Condoms, Premature Education, and Fertility
February is recognized by the American Sexual Health Association[i] (ASHA) as National Condom Month--no doubt riding on the coat-tails of all the wild love-making supposedly going on during Valentine’s month. ASHA has resources about the benefits of condom use and answers to common questions, while college campuses promote the cause through funny slogans like “No glove. No love.”
RMA Long Island IVF is happy to do its part in spreading the word about condom month. But we’d also like to point out how sex education—with its limited focus on condoms, other birth control, and STD prevention—stops prematurely. And how it needs to go all the way.
Are you rolling your eyes at the irony as you remember all those years you used condoms (or other birth control) trying to prevent pregnancy—all those late-period pregnancy scares-- and all the money you could’ve saved had you known infertility treatment was waiting down the line? You’re not alone. Back then, scare tactics about birth control led us to fear we’d get pregnant nearly each time we had sex without birth control. We bought into that fear. But they only taught us half of the story and nothing has changed.
Today’s youth needs the whole story. If we’d had it, some of us might not be facing infertility challenges today.
They still need to understand the different birth control options and the importance of avoiding unintended pregnancy. They still need to understand how to prevent STDs as many can be fertility-compromising, life-threatening, or cause harm to their future babies. But they also need something else-- fertility education.
Fertility education will help them understand their reproductive health and that female fertility decreases with age-- sometimes much faster than normal for women whose egg quality and quantity decrease prematurely. They would learn the importance of getting a baseline fertility evaluation long before even wanting to conceive—just to rule out any fertility challenges like hormonal issues, uterine abnormalities, and premature ovarian failure, as well as male factor issues for men. They’d learn about fascinating fertility preservation options like egg freezing.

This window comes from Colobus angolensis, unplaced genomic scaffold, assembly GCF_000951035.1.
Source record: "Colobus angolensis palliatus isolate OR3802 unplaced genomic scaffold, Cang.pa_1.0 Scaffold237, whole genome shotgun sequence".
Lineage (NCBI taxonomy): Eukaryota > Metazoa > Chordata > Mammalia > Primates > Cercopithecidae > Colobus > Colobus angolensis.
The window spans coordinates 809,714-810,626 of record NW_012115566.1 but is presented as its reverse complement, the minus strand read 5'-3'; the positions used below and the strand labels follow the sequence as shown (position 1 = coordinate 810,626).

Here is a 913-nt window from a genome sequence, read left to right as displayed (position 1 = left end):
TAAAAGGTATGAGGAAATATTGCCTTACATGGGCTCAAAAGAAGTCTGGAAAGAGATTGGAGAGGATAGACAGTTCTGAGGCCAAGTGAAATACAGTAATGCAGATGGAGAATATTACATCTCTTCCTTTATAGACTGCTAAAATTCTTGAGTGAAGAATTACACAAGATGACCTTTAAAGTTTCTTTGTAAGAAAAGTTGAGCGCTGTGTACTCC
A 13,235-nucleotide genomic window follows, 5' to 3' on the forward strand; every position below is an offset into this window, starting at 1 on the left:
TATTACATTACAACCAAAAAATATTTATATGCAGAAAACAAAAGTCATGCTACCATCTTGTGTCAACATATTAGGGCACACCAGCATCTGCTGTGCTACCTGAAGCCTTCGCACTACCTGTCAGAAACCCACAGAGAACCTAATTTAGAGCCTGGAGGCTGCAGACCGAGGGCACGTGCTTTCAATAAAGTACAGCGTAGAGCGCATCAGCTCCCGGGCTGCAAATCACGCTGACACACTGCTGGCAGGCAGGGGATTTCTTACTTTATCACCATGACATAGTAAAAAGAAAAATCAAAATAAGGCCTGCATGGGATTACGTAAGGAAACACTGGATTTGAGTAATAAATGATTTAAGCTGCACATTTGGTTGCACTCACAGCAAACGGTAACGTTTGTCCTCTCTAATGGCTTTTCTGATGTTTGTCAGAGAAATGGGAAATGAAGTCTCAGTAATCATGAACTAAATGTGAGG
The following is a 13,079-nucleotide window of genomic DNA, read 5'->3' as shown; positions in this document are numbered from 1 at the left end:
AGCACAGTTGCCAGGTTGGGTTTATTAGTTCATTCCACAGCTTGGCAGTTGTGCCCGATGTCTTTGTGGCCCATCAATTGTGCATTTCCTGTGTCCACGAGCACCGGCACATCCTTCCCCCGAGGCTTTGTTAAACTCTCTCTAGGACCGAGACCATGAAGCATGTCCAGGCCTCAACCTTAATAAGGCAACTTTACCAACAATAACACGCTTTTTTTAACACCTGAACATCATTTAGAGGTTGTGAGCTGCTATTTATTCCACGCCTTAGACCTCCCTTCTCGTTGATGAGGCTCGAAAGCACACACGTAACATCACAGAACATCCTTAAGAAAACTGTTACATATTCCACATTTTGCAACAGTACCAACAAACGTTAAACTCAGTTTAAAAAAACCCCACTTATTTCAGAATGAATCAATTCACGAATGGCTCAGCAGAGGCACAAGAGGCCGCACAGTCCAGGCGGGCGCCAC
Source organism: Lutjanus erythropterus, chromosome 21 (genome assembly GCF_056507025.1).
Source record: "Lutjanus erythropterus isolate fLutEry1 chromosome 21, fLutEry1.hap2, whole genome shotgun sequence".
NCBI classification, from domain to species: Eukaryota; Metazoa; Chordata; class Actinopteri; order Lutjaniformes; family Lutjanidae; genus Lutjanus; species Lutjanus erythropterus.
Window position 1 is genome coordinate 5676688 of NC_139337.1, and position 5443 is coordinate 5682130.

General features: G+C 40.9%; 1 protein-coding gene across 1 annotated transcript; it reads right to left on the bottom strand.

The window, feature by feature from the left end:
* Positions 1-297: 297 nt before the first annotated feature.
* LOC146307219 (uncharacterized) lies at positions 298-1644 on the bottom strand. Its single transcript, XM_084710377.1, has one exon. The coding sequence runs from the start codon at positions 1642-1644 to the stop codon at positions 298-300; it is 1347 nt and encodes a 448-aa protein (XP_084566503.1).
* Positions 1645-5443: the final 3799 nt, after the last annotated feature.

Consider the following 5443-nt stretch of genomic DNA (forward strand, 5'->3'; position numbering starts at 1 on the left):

But the necessary “Don’t wait too long!” message to young adults has yet to be heard over the blaring message to “Always use birth control and don’t get pregnant!”. This leaves many of today’s young women uneducated about the realities of how fast their fertility actually may decline. And some find out too late that their biological clock has run down or that they have other unexpected issues causing their infertility.
It doesn’t help that celebrities are having babies later in life, --often without admitting they needed assisted reproductive technology or resorted to using donor eggs to conceive--leading young women to believe they, too, can conceive their own biological child easily and naturally in their late 40s or 50s without medical assistance. While donor egg is a wonderful family-building option for women who need to use the eggs of another woman to have a baby, it is rarely a woman’s first choice.
The sex education system is so focused on teens not getting pregnant that it fails to tell them they won’t be fertile forever or what steps they should take to keep on top of their fertility status over the young adult years. Do educators believe these are contradictory messages: Use birth control to avoid having a baby--but if you do that for too long, you may never have one? Or do they only care about stopping teen pregnancy-- since that’s the population they deal with-- without regard to what happens to them as adults? Is half of a sex education acceptable?
These messages aren’t contradictory. In fact, they are complementary, successive pieces of advice to guide women through the different phases of their reproductive years as their lives progress and their plans about family-building evolve over time. Is it really fair to these young teens to send them into the world –decade after decade--with nothing more than a pack of condoms?
The shocking truth is that health education—but not sex education—is all that’s mandated in New York State public schools. With the exception of limited mandated education about HIV/AIDS, individual school districts are largely on their own about what to teach about sex ed, resulting in broad fluctuations in the curriculum that leave most of New York State’s students uninformed--or even misinformed—about sexual health.
The New York Civil Liberties Union (NYCLU) reviewed New York school districts and found, among other things, “glaring inaccuracies” in teaching human anatomy and reproduction, the widespread use of non-certified health teachers, and reliance on outdated texts that teach abstinence-only contraception and little to no STD prevention.[ii]
Recently, New York City Mayor, William Di Blasio, committed to revamping the city’s public-school health education curriculum to include mandatory, comprehensive sexual education and initiated a task force in 2017 to make recommendations on what the curriculum’s content and focus should include. While many of the recommendations are long-overdue and needed changes, long-term fertility education was not specifically included in the July 17, 2018 “Findings and Recommendations Report” of the Sexual Health Education Task Force.[iii] Regardless of what ultimately becomes part of the new sex education curriculum, it only covers New York City public schools—the rest of the State of New York’s districts remain in the dark ages.
Do you think schools should teach fertility education to young adults so they can learn about factors that may impact their fertility beyond sexually transmitted diseases?